Princesses CAN Be Feminists – and Just Might Save the World

When Hollywood actress Emma Watson launched the United Nation's HeForShe campaign, she made it clear that gender equality is not a women's issue but a human rights issue — and she instantly became everyone's favorite new feminist. That very same year, Watson accepted the role of Belle in the Disney live-action remake of Beauty and the Beast. Upon hearing she'd been cast as a Disney princess, Watson exclaimed, "My 6-year-old self is on the ceiling — heart bursting!"

She didn't see a conflict of interest — because there isn't one. Princesses can be feminists. Feminists can be princesses. And the most powerful women among us have always been a bit of both.

Belle is certainly no exception. Trapped in her provincial town, she knows what she wants and more importantly, she knows she deserves it. Belle rejects the swaggering, sexist Gaston (widely considered to be the best catch in town) because she understands that mutual respect is essential to mutual love. And as for beauty? Belle could care less. She prefers to be left alone with her books.

Of course we're in love with her gorgeous yellow ball gown (how can you not be?), but what makes Belle so magnetic is the pervasive power of her kindness. In today's world — where kindness is suddenly a radical, almost rebellious notion — the power of an open heart cannot be underestimated. Belle teaches us to avoid snap judgements; to avoid dismissing anyone purely because they are different — and as we continue to live through the most divisive presidency in recent history — it's a form of princess power we can all learn to emulate.

Like all fairy-tale heroines, Belle's personal transformation takes place when she decides to leave her comfort zone (first by entering the Beast's castle; later by leaving it to rescue her father from Gaston's pitch-fork wielding mob) –—and in doing so, she finds love when she least expects it. Belle falls for the Beast not because he is handsome or rich, but because — beyond the fur and horns — she sees the beauty of his soul. This begins when she realizes they are more alike than they are different.

When Emma Watson was rumored to be romantically linked to Prince Harry, she quickly tweeted a denial, but added this: "marrying a Prince is not a prerequisite for being a Princess." And that's where the true wisdom lies.

It's not about the tiara or the title. The princess archetype is about openly embracing your feminine power.

It's about upholding the royal virtues of benevolence, compassion, and mercy. It's about standing up for what you believe in, protecting those that can't protect themselves, and using your position to increase the well-being of your realm.

And as for Prince Harry? He knows this better than anyone. He was raised by the master.

Feminist author Naomi Wolf said it all when she called Princess Diana "a glamorous yet underestimated stealth radical."

When Diana refused to conform to the archaic expectations of a royal wife, she became a feminist icon. But there is more to it than that. While the British royal family has always supported numerous charities, Diana transformed this tradition into an extraordinary personal calling. It is not an exaggeration to say that, single-handedly, Diana made activism glamorous — paving the way for other celebrities such as Bono, Leonardo DiCaprio, Angelina Jolie, and Emma Watson.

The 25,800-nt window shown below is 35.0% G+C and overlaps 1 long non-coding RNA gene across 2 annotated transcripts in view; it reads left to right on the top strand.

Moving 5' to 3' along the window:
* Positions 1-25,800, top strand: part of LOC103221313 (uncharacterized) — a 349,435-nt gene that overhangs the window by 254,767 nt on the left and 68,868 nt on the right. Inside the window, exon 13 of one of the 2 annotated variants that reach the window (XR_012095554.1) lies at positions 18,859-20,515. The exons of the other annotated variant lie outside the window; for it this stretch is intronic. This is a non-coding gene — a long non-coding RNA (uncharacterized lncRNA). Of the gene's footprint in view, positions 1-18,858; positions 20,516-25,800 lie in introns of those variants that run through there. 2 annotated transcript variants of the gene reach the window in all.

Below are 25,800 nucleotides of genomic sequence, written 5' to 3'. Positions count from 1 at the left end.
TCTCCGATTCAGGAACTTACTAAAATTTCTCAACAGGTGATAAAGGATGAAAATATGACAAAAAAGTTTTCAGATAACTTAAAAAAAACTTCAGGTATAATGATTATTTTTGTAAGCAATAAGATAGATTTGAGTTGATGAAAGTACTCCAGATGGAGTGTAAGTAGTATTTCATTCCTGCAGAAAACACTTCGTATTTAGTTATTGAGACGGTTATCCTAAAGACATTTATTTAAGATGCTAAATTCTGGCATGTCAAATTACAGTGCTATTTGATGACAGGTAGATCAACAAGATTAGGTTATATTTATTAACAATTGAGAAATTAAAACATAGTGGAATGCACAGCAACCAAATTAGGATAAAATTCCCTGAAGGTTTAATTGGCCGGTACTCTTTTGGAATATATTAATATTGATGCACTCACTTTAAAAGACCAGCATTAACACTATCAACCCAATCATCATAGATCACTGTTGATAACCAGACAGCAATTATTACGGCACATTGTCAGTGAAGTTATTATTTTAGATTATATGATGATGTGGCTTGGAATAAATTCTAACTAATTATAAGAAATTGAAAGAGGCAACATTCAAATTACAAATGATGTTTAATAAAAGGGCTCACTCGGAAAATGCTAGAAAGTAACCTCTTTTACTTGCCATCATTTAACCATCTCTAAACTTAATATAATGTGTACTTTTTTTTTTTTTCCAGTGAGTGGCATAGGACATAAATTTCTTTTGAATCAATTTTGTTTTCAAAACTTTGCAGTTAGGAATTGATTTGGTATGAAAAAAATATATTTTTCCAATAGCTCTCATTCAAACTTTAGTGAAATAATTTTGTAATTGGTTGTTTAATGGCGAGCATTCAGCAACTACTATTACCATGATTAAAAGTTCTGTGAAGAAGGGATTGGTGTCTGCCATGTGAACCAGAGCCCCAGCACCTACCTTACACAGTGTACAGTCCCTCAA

If she were alive to today, I have no doubt Diana would be marching in solidarity with the Women's March on Washington; you better believe she would be fighting for LGBTQ rights and protesting against Muslim discrimination. If Princess Diana can teach us anything, it's the power of striking out, of taking a stand, of learning to harness one's privilege for the greater good.

It is absolutely no coincidence the unofficial face of the Women's March is Star Wars' Princess Leia; she chose a life of brave resistance instead of quiet acquiescence.

Jerramy Fine

Leia's entire planet is destroyed, her family is gone, and rather than fall into despair, she dusts herself off and decides to lead a rebel movement. Leia needed a hero, so that's what she became. It's no wonder her regal image is adorning protest placards across the world.

Leia unflinchingly stands up to Darth Vader, whose far-reaching evil intimidates all but her, telling the men that, "somebody has to save our skins." She might as well be wearing a knitted, pink hat.

As I marched through the streets of London with American women and women from all over the UK and Europe, I also noticed lots of Wonder Woman imagery — on everything from signs to t-shirts, I saw her red cape, fearsome lasso, golden bracelets, and glamorous thigh-high boots. Not that surprising on the face of it — after all, Wonder Woman has graced the cover of Ms. magazine three times.

But many don't know that she's also a princess. Wonder Woman's mother is queen of the matriarchal Amazons, an ancient tribe of magnificent female warriors. Granted life by "Gaia, the goddesses and the souls of women past," the fierce, feminist Amazons have one royal mission: to peacefully unite "all sexes, all races, and all creeds."

As per her destiny, Wonder Woman doesn't sit around waiting for love; rather love is a power she yields to save the world from the dark forces of violence, greed, and hate. In this context, princess power has never been more relevant.

It happens when an ordinary woman decides to put on her crown (or pink hat) and let the world know who they're dealing with. It happens when she joins her royal sisters to let the world know they will bow to no one. It's staying loyal to the royal within yourself by doing everything in your power to stand with the most vulnerable. It's knowing you were born to rule.

With our country and planet in turmoil on almost every level, now is not the time to disregard the power of the princess. Now is the time to claim it. Your once upon a time is now.